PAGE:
OSPF - DR/BDR Elections process, broadcast/non-broadcast

lon21lon21 Member Posts: 201
Hi,

I'm just learning on OSPF.

I know that 'No DR is assigned on any type of point-to-point link. Also no DR/BDR is assigned on the NBMA point-to-multipoint due to the hub/spoke topology. DR and BDR are elected on broadcast and non-broadcast multi-access networks. Frame Relay is a non-broadcast multi-access (NBMA) network by default'

But I'm having extremely difficulty in remembering this, it would really help with my memory to understand why these selections are only specific to certain broadcast/non-broadcasts?

Thanks

Comments

  • nethackernethacker Senior Member Member Posts: 184 ■■■□□□□□□□
    lon21 wrote: »
    Hi,

    I'm just learning on OSPF.

    I know that 'No DR is assigned on any type of point-to-point link. Also no DR/BDR is assigned on the NBMA point-to-multipoint due to the hub/spoke topology. DR and BDR are elected on broadcast and non-broadcast multi-access networks. Frame Relay is a non-broadcast multi-access (NBMA) network by default'

    But I'm having extremely difficulty in remembering this, it would really help with my memory to understand why these selections are only specific to certain broadcast/non-broadcasts?

    Thanks
    constant reading will help u out... the more you read it,the more it sticks.
    JNCIE | CCIE | GCED
  • ZartanasaurusZartanasaurus Member Posts: 2,008 ■■■■■■■■■□
    lon21 wrote: »
    Hi,

    I know that 'No DR is assigned on any type of point-to-point link.
    If you can remember this, you can remember everything else.

    Point-to-multipoint is a collection of point-to-point links. And point-to-point links don't elect a DR/BDR. Therefore, point-to-"X" interfaces = no DR/BDR. Everything else = DR/BDR election.

    Broadcast/non-broadcast determines how neighbors are formed. In a broadcast network, neighbors are formed automagically. In a non-broadcast network, you have to configure neighbors statically with the neighbor command.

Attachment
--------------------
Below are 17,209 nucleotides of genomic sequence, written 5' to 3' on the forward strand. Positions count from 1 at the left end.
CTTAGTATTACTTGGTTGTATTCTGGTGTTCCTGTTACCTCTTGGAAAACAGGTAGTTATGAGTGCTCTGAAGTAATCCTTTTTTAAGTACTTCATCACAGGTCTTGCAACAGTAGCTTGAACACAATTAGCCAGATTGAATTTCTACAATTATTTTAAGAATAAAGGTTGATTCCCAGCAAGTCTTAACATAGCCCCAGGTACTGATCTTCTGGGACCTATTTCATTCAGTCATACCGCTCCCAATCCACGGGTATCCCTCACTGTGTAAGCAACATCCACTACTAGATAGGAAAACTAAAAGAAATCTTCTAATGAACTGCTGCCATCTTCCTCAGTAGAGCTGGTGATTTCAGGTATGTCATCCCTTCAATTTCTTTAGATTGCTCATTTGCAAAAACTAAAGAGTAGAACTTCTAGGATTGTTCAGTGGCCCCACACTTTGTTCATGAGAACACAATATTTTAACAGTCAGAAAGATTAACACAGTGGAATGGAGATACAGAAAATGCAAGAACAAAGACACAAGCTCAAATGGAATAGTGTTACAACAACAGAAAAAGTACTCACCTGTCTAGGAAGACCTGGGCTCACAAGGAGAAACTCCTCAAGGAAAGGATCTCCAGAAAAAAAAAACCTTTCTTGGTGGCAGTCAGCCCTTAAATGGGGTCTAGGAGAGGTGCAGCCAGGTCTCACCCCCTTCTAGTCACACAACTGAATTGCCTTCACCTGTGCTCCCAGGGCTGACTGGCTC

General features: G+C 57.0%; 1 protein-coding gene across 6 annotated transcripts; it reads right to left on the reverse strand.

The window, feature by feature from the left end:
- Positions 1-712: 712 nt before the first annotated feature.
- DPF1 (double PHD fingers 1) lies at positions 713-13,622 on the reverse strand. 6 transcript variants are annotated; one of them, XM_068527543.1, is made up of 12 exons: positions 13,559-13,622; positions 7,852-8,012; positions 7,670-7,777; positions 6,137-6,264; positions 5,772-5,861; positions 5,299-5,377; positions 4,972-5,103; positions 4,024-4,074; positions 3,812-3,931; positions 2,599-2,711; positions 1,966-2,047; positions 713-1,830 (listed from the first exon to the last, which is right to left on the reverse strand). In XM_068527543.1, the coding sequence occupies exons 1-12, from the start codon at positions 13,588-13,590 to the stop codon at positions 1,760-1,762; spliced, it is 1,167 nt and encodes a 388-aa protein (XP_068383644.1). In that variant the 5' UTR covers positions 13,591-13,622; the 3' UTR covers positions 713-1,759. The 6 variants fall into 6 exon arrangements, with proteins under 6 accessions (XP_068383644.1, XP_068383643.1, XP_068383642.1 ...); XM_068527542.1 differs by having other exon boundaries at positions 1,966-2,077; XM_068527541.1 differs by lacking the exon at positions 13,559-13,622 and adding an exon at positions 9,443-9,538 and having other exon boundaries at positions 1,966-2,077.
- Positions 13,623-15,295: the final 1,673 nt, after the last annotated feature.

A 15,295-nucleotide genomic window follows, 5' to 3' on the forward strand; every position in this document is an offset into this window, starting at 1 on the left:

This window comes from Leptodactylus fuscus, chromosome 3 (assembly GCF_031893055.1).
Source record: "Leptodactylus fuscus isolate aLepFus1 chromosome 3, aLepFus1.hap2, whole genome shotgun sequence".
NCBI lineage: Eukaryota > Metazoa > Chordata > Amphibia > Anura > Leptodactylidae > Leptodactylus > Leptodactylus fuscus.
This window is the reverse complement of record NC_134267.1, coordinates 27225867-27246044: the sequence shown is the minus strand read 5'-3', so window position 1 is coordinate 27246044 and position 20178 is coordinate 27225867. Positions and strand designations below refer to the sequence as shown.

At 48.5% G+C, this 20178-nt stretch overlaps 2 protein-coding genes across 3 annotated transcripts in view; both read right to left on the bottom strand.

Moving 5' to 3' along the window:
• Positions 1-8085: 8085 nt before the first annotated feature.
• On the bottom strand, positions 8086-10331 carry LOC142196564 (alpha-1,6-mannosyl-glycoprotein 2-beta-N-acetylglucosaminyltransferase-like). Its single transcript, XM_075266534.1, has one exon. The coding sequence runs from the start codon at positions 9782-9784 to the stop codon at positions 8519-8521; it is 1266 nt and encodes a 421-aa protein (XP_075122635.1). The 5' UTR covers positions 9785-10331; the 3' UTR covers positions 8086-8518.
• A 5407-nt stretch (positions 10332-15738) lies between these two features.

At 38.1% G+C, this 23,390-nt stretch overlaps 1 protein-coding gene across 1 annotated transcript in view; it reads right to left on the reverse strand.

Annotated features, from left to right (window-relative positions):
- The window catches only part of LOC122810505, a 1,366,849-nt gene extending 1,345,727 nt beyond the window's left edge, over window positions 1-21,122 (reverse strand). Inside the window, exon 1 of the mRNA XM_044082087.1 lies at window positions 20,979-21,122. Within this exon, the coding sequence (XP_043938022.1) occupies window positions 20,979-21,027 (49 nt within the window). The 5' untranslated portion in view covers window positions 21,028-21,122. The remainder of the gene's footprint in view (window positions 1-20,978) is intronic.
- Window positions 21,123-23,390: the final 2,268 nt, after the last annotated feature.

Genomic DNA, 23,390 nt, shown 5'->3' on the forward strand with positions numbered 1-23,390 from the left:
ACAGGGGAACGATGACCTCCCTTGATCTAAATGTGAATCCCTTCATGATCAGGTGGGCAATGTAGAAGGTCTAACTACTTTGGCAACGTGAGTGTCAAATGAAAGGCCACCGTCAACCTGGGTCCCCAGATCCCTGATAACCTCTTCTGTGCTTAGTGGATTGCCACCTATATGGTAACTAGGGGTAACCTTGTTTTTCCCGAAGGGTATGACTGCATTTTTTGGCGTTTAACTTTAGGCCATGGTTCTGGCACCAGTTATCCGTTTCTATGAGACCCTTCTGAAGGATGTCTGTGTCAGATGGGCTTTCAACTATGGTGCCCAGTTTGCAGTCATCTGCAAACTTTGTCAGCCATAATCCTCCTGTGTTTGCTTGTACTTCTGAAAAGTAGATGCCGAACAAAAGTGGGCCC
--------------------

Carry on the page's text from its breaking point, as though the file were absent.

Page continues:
If you can remember those two groups (point-to-"X" v everything else and broadcast v non-broadcast), you should be able to identify what the network should look like.

    If I say "point-to-multipoint non-broadcast" you just go down the list and perform the logic.

    Point-to-mpoint = no DR/BDR election
    non-broadcast = neighbors configured statically

    Interface type determines whether or not a DR/BDR is elected.
    Broadcast type determines how neighbors are formed.
    All DRs/BDRs are neighbors, but not all neighbors are DRs/BDRs. ;)
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  • nethackernethacker Senior Member Member Posts: 184 ■■■□□□□□□□
    If you can remember this, you can remember everything else.

    Point-to-multipoint is a collection of point-to-point links. And point-to-point links don't elect a DR/BDR. Therefore, point-to-"X" interfaces = no DR/BDR. Everything else = DR/BDR election.

    Broadcast/non-broadcast determines how neighbors are formed. In a broadcast network, neighbors are formed automagically. In a non-broadcast network, you have to configure neighbors statically with the neighbor command.

    If you can remember those two groups (point-to-"X" v everything else and broadcast v non-broadcast), you should be able to identify what the network should look like.

    If I say "point-to-multipoint non-broadcast" you just go down the list and perform the logic.

    Point-to-mpoint = no DR/BDR election
    non-broadcast = neighbors configured statically

    Interface type determines whether or not a DR/BDR is elected.
    Broadcast type determines how neighbors are formed.
    All DRs/BDRs are neighbors, but not all neighbors are DRs/BDRs. ;)

    i can't help but say thank you..this is very helpful
    JNCIE | CCIE | GCED
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